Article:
Galway school does not have to accept pupil, Court of Appeal rules

School succeeds in having ministerial order by Richard Bruton to accept boy quashed

Richard Bruton: directed that the boy be enrolled when the school reopens next month. Photograph: Jason Clarke

Richard Bruton: directed that the boy be enrolled when the school reopens next month. Photograph: Jason Clarke


A Co Galway secondary school has succeeded in quashing a decision of the Minister for Education compelling it to accept a pupil who does not fit its selection process favouring children of staff and past pupils or siblings of current pupils.

Earlier this year the school’s board of management launched High Court proceedings against Richard Bruton following his direction that the boy, who cannot be identified for legal reasons, be enrolled when the school reopens next month.

After the child had initially been refused enrolment, the parents brought an appeal to a departmental committee, which agreed the child should be given a place, leading to the Minister ordering the school to enrol the boy.

The school board claimed the committee’s decision was flawed and significantly interfered with its enrolment policy and launched a High Court bid to quash the ministerial direction. The High Court ruled in favour of the board, and the Department of Education took the case to the Court of Appeal.

In its judgment the Court of Appeal, consisting of its president, Mr Justice Sean Ryan; High Court president Mr Justice Peter Kelly; and Ms Justice Mary Irvine, while sympathising with the boy’s parents, upheld the High Court decision of Ms Justice Úna Ní Raifeartaigh.

The case arose out of the parents’ contention they had taken the word of a former principal of the secondary school involved in the case that a particular primary school, to which they then transferred their son, was a feeder outlet whose pupils were offered places at the higher school.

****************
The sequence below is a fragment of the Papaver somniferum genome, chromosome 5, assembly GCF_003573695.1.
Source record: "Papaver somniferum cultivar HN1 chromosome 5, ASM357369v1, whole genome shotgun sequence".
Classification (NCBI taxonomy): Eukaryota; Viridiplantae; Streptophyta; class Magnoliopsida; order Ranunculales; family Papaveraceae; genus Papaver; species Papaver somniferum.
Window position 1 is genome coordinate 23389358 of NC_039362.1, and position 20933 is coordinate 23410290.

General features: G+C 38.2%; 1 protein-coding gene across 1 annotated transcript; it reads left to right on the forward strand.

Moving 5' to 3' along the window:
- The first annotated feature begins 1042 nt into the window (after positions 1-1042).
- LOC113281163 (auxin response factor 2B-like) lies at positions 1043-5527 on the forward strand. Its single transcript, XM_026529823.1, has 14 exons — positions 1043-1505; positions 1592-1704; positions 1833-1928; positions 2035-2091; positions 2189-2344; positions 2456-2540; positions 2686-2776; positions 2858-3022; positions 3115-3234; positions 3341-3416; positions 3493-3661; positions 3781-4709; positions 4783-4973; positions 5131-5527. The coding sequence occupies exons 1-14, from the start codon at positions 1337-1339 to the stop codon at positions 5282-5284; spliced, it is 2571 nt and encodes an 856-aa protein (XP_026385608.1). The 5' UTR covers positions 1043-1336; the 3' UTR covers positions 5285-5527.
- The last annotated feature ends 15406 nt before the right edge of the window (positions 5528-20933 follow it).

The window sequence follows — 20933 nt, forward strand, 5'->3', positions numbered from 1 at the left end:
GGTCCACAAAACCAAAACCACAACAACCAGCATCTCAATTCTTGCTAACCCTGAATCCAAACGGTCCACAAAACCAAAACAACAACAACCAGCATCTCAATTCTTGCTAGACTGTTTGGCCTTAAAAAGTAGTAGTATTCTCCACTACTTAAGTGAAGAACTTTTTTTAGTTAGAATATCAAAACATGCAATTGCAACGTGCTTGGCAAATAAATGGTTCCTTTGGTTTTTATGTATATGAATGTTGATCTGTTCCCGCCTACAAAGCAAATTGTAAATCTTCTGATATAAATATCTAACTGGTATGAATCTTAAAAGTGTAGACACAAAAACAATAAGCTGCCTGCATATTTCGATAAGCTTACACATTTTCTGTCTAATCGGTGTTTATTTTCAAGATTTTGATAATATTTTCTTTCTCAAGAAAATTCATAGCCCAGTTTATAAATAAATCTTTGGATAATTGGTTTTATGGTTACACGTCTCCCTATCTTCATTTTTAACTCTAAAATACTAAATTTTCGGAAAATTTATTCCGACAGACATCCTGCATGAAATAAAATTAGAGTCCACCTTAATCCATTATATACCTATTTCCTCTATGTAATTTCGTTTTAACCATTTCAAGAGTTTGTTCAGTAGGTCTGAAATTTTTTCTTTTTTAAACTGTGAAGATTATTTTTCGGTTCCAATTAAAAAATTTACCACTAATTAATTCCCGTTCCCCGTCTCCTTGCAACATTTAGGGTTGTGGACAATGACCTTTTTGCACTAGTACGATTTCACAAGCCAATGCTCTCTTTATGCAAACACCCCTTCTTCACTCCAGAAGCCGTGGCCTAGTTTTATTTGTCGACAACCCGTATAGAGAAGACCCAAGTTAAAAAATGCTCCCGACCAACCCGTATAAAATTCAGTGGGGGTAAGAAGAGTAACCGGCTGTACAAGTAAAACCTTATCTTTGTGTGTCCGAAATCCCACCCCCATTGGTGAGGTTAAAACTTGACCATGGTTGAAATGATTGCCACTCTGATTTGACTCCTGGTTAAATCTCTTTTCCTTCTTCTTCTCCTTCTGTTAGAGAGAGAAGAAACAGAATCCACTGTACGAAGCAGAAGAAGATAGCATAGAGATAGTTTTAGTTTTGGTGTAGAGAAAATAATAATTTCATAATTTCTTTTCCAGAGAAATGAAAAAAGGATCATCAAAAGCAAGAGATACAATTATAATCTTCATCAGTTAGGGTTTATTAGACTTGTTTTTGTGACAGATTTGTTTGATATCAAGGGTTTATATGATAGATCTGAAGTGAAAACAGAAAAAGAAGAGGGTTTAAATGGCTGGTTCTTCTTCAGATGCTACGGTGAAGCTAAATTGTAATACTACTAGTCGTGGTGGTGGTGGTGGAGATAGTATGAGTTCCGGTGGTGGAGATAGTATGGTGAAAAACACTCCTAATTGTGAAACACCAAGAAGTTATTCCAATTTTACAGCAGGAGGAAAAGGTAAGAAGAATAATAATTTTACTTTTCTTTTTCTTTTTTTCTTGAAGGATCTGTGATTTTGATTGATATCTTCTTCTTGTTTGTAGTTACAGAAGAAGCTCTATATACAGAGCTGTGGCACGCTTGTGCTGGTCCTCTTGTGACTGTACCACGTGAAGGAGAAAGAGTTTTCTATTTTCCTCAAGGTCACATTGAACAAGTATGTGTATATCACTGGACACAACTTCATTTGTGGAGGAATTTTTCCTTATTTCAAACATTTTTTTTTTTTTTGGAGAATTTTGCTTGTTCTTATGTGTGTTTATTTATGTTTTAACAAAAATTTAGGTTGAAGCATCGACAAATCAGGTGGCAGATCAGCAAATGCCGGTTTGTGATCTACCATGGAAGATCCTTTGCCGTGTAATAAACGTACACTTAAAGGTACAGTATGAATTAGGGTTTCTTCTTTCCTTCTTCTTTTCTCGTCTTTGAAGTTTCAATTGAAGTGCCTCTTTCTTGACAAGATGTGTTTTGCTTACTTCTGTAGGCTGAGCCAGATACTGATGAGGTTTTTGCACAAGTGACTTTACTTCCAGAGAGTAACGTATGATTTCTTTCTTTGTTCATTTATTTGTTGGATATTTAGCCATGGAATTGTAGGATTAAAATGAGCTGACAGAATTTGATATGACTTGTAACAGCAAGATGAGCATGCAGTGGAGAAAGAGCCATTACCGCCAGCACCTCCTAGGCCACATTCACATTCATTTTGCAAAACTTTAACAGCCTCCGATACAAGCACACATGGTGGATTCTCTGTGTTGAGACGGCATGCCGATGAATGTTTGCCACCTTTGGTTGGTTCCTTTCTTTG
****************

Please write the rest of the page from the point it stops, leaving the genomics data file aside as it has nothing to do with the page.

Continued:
The courts heard that, under the secondary school’s enrolment policy, if children do not fall into certain categories, such as siblings of pupils already attending the secondary or children of staff and past pupils, then selection is by random lottery.

The child in this case had not fitted into any of these categories and had not been successful in the lottery. There had been almost 300 applications for fewer than 200 available places.

‘Utter chaos’

The parents had appealed to the departmental committee on the grounds that, because they had moved their child to a feeder school based on advice they claimed to have received from the former secondary school principal in order to guarantee a place at the school for their boy, they had a reasonable expectation he would be enrolled.

The school board had argued there had been no evidence to support a finding the boy had been offered a guarantee of a place by the former principal. It also claimed the former principal did not and could not have guaranteed the child a place in the school and claimed there would be “utter chaos” in the school system if the committee’s appeal was successful.

Last month Ms Justice Úna Ní Raifeartaigh in the High Court quashed the committee’s decision on grounds it had erred by taking into account the particular circumstances of the child when it was not entitled to depart from the school’s enrolment policy.

Dismissing the Department’s appeal Mr Justice Ryan said it was “with a heavy heart the court had come to its conclusion”, and acknowledged the parents’ efforts to do their best for their son’s education. He said the Court of Appeal was satisfied Judge Ní Raifeartaigh had arrived at “a correct and careful conclusion”.